Earlier this year, John Saito – UX writer at Dropbox – published a article on why he recently read thousands of reviews regarding the company’s app:

“I wanted to learn more about our users and what they thought about our product.

Yes, we run user studies at Dropbox, but I wanted to know more… I wanted to read their actual words  – tirades, triumphs, and all.”

Love them or hate them, App Store ratings and reviews are part of the deal. As explained by Apple, ratings and reviews allow users to “give feedback on their experience with an app, request improvements from developers, and help others decide which apps they’d like to try”.

If after over a decade, Dropbox still highly regards reviews, you should too. But it goes far beyond the “warm and fuzzy” feeling John noted.

With over 3.5 million apps in the Google Play Store and 2.1 million in the Apple Play Store, application discoverability has become increasingly difficult.

Not only is the app marketplace crowded, competition is also strengthening.

The Shrinking​​ App Store

In the last year, the number of available iPhone apps in the App Store declined by one million. While that may seem like a bad thing, it’s actually quite positive for potential app users.

Apple recently introduced new standards to improve the quality of the apps in the store. The company is cleaning house by removing old apps that are no longer compatible with new versions of iOS, the incessant number of copycat apps, and unnecessary antivirus tool. This will hopefully up the quality of apps in store.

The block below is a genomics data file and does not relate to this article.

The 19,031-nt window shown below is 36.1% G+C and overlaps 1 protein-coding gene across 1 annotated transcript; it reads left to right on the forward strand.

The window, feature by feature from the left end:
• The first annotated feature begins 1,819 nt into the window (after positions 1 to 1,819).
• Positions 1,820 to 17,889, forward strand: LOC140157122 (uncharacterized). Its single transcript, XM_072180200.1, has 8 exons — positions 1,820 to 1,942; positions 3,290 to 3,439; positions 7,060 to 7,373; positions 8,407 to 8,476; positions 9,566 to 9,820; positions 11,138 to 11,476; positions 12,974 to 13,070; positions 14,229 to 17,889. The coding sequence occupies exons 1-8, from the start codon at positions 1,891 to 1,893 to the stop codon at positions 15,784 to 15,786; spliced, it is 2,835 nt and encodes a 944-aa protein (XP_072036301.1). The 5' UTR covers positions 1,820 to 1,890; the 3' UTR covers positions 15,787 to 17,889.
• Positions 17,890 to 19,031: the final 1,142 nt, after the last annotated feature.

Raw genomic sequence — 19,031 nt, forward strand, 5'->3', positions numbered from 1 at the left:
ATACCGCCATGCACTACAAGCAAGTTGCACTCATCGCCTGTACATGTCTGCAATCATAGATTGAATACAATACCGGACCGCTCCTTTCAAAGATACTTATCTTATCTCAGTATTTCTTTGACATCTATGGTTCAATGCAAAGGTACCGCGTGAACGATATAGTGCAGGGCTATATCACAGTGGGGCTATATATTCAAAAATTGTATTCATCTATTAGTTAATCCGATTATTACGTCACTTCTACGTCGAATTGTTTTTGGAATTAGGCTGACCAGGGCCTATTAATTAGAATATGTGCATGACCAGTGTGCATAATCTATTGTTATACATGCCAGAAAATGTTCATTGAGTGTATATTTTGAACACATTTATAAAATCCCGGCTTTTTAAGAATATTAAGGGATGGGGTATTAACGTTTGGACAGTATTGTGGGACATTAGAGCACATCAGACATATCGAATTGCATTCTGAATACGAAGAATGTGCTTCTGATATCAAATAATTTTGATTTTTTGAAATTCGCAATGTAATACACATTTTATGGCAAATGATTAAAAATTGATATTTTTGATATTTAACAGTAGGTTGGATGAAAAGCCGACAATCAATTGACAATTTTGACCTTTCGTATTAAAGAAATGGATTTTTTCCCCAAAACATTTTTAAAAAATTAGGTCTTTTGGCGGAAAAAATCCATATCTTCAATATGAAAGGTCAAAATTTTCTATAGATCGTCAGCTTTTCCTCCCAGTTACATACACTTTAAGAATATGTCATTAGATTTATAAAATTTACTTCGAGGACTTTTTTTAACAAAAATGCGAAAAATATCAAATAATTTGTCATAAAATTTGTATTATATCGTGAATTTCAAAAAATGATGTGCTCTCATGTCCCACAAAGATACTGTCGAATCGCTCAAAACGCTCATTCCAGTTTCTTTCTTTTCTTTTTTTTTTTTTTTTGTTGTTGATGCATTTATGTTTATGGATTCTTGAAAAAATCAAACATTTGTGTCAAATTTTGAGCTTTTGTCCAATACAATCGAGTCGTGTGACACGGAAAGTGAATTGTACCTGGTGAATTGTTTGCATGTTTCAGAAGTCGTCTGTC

But this also means companies need to start paying attention to some of the most important triggers in app discoverability and installs…. Ratings and reviews.

A Brief History of App Ratings

Over the short history of app stores, there’s been a shift in the perception of high-quality reviews and ratings for apps. Back in the day, having a 5-star app was a badge of honor. However, depending on the circumstances, the highest rating may not mean much.

That said, a higher ranking definitely gives your app a competitive advantage. In fact, the average rating of the 100 most downloaded free App Store apps is 4-stars.

On the flip side, having a less-than-stellar star rating raises lots of questions about the app’s ability to deliver on expectations.

Xkcd: Star Ratings

Ranking with Ratings

App store ratings are crucial to discovery, downloads, and in-app purchases. But they aren’t just about gaining a potential user’s trust. They’re also an integral part of the search ranking algorithm in both Apple’s App Store and Android’s Play Store.

In 2013, an App Store search algorithm update placed a greater level of importance on ratings and reviews. Subsequently, Apple rewarded higher rated apps and penalized lower rated apps.

The mobile marketing team at Fiksu noted that, following the update, apps with an average rating of 3-stars or under ranked significantly lower while those with at least 4-stars enjoyed an increase in ranking.

Fiksu: App store Rank by Rating

This shows that highly-rated apps are more likely to have higher priority in search results. Ultimately meaning more users will find the app easily and more users will download it.

That said, an app’s rank isn’t only affected by download numbers. Though neither Apple nor Google have officially released specifics on calculating search rankings, it’s widely understood that a number of different factors affect rankings including:

  • Rating/review quantity
  • Rating/review quality
  • Download count
  • App usage statistics
  • Uninstalls
  • Growth
  • ASO keywords